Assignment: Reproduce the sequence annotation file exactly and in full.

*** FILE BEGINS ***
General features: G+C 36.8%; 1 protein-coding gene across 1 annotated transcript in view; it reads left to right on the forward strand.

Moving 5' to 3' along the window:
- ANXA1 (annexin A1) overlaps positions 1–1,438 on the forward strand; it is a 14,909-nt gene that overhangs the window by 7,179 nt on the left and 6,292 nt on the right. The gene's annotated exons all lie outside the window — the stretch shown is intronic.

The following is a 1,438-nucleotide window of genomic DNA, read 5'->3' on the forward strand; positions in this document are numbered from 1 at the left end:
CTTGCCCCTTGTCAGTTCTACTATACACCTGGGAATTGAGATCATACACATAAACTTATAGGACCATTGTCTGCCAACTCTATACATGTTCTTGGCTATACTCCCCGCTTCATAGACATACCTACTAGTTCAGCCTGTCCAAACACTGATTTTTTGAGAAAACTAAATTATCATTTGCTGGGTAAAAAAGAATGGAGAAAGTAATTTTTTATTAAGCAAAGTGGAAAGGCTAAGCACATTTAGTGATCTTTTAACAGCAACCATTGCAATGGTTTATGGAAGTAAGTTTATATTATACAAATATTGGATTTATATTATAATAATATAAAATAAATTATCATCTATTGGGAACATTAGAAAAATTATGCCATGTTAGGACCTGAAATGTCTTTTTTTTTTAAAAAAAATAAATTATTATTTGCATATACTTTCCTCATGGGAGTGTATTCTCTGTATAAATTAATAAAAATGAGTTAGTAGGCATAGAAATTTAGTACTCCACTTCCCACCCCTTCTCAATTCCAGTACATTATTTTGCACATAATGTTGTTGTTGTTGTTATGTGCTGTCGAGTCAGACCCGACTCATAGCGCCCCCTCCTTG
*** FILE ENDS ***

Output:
General features: G+C 36.8%; 1 protein-coding gene across 1 annotated transcript in view; it reads left to right on the forward strand.

Moving 5' to 3' along the window:
- ANXA1 (annexin A1) overlaps positions 1–1,438 on the forward strand; it is a 14,909-nt gene that overhangs the window by 7,179 nt on the left and 6,292 nt on the right. The gene's annotated exons all lie outside the window — the stretch shown is intronic.

The following is a 1,438-nucleotide window of genomic DNA, read 5'->3' on the forward strand; positions in this document are numbered from 1 at the left end:
CTTGCCCCTTGTCAGTTCTACTATACACCTGGGAATTGAGATCATACACATAAACTTATAGGACCATTGTCTGCCAACTCTATACATGTTCTTGGCTATACTCCCCGCTTCATAGACATACCTACTAGTTCAGCCTGTCCAAACACTGATTTTTTGAGAAAACTAAATTATCATTTGCTGGGTAAAAAAGAATGGAGAAAGTAATTTTTTATTAAGCAAAGTGGAAAGGCTAAGCACATTTAGTGATCTTTTAACAGCAACCATTGCAATGGTTTATGGAAGTAAGTTTATATTATACAAATATTGGATTTATATTATAATAATATAAAATAAATTATCATCTATTGGGAACATTAGAAAAATTATGCCATGTTAGGACCTGAAATGTCTTTTTTTTTTAAAAAAAATAAATTATTATTTGCATATACTTTCCTCATGGGAGTGTATTCTCTGTATAAATTAATAAAAATGAGTTAGTAGGCATAGAAATTTAGTACTCCACTTCCCACCCCTTCTCAATTCCAGTACATTATTTTGCACATAATGTTGTTGTTGTTGTTATGTGCTGTCGAGTCAGACCCGACTCATAGCGCCCCCTCCTTG